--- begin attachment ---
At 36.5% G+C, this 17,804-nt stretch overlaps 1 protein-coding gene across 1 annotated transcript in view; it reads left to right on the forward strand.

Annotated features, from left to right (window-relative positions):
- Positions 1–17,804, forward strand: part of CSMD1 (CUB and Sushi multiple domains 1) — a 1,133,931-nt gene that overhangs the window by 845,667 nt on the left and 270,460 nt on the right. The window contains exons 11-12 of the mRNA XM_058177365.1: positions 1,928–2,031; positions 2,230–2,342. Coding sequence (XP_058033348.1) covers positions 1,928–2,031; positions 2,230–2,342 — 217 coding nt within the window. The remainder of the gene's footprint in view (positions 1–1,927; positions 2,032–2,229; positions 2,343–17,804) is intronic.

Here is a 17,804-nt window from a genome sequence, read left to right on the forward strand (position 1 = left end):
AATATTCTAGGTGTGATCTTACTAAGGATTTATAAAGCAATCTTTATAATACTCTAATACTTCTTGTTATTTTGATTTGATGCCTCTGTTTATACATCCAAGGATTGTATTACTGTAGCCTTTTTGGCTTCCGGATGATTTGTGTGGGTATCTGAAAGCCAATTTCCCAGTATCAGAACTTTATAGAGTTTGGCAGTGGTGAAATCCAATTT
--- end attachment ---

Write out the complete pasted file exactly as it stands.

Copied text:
At 36.5% G+C, this 17,804-nt stretch overlaps 1 protein-coding gene across 1 annotated transcript in view; it reads left to right on the forward strand.

Annotated features, from left to right (window-relative positions):
- Positions 1–17,804, forward strand: part of CSMD1 (CUB and Sushi multiple domains 1) — a 1,133,931-nt gene that overhangs the window by 845,667 nt on the left and 270,460 nt on the right. The window contains exons 11-12 of the mRNA XM_058177365.1: positions 1,928–2,031; positions 2,230–2,342. Coding sequence (XP_058033348.1) covers positions 1,928–2,031; positions 2,230–2,342 — 217 coding nt within the window. The remainder of the gene's footprint in view (positions 1–1,927; positions 2,032–2,229; positions 2,343–17,804) is intronic.

Here is a 17,804-nt window from a genome sequence, read left to right on the forward strand (position 1 = left end):
AATATTCTAGGTGTGATCTTACTAAGGATTTATAAAGCAATCTTTATAATACTCTAATACTTCTTGTTATTTTGATTTGATGCCTCTGTTTATACATCCAAGGATTGTATTACTGTAGCCTTTTTGGCTTCCGGATGATTTGTGTGGGTATCTGAAAGCCAATTTCCCAGTATCAGAACTTTATAGAGTTTGGCAGTGGTGAAATCCAATTT